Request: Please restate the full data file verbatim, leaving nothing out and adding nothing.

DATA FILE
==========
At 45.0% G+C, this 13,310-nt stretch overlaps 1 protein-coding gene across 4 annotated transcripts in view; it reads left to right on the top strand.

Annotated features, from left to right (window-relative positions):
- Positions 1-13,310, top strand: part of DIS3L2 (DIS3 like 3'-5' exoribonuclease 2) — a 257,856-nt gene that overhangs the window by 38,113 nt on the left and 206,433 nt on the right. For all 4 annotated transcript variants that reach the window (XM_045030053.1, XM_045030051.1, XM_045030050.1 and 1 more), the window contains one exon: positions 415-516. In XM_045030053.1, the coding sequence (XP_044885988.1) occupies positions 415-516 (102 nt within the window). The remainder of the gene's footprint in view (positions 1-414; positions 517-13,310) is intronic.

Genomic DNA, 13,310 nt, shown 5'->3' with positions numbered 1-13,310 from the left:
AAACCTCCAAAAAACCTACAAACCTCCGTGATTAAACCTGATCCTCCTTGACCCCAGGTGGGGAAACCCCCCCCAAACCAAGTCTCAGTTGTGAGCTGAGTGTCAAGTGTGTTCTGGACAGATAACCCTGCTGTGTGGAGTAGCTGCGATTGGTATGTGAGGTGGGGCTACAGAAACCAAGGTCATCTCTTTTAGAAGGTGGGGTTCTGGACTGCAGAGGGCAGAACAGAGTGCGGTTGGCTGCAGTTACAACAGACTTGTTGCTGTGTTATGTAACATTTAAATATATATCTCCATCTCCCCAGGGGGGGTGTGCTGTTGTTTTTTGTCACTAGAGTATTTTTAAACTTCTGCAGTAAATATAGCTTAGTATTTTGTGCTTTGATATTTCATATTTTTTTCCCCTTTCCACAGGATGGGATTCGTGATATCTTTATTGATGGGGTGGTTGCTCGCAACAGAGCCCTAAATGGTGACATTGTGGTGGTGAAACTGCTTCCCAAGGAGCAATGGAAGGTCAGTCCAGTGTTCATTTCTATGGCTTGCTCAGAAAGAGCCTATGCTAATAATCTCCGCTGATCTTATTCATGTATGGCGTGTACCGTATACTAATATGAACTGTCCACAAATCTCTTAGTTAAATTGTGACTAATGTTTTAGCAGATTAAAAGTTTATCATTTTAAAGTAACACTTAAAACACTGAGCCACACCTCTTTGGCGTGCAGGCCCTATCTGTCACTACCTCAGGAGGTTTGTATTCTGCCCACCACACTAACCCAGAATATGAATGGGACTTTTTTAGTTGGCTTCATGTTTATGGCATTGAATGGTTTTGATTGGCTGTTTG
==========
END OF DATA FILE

At 45.0% G+C, this 13,310-nt stretch overlaps 1 protein-coding gene across 4 annotated transcripts in view; it reads left to right on the top strand.

Annotated features, from left to right (window-relative positions):
- Positions 1-13,310, top strand: part of DIS3L2 (DIS3 like 3'-5' exoribonuclease 2) — a 257,856-nt gene that overhangs the window by 38,113 nt on the left and 206,433 nt on the right. For all 4 annotated transcript variants that reach the window (XM_045030053.1, XM_045030051.1, XM_045030050.1 and 1 more), the window contains one exon: positions 415-516. In XM_045030053.1, the coding sequence (XP_044885988.1) occupies positions 415-516 (102 nt within the window). The remainder of the gene's footprint in view (positions 1-414; positions 517-13,310) is intronic.

Genomic DNA, 13,310 nt, shown 5'->3' with positions numbered 1-13,310 from the left:
AAACCTCCAAAAAACCTACAAACCTCCGTGATTAAACCTGATCCTCCTTGACCCCAGGTGGGGAAACCCCCCCCAAACCAAGTCTCAGTTGTGAGCTGAGTGTCAAGTGTGTTCTGGACAGATAACCCTGCTGTGTGGAGTAGCTGCGATTGGTATGTGAGGTGGGGCTACAGAAACCAAGGTCATCTCTTTTAGAAGGTGGGGTTCTGGACTGCAGAGGGCAGAACAGAGTGCGGTTGGCTGCAGTTACAACAGACTTGTTGCTGTGTTATGTAACATTTAAATATATATCTCCATCTCCCCAGGGGGGGTGTGCTGTTGTTTTTTGTCACTAGAGTATTTTTAAACTTCTGCAGTAAATATAGCTTAGTATTTTGTGCTTTGATATTTCATATTTTTTTCCCCTTTCCACAGGATGGGATTCGTGATATCTTTATTGATGGGGTGGTTGCTCGCAACAGAGCCCTAAATGGTGACATTGTGGTGGTGAAACTGCTTCCCAAGGAGCAATGGAAGGTCAGTCCAGTGTTCATTTCTATGGCTTGCTCAGAAAGAGCCTATGCTAATAATCTCCGCTGATCTTATTCATGTATGGCGTGTACCGTATACTAATATGAACTGTCCACAAATCTCTTAGTTAAATTGTGACTAATGTTTTAGCAGATTAAAAGTTTATCATTTTAAAGTAACACTTAAAACACTGAGCCACACCTCTTTGGCGTGCAGGCCCTATCTGTCACTACCTCAGGAGGTTTGTATTCTGCCCACCACACTAACCCAGAATATGAATGGGACTTTTTTAGTTGGCTTCATGTTTATGGCATTGAATGGTTTTGATTGGCTGTTTG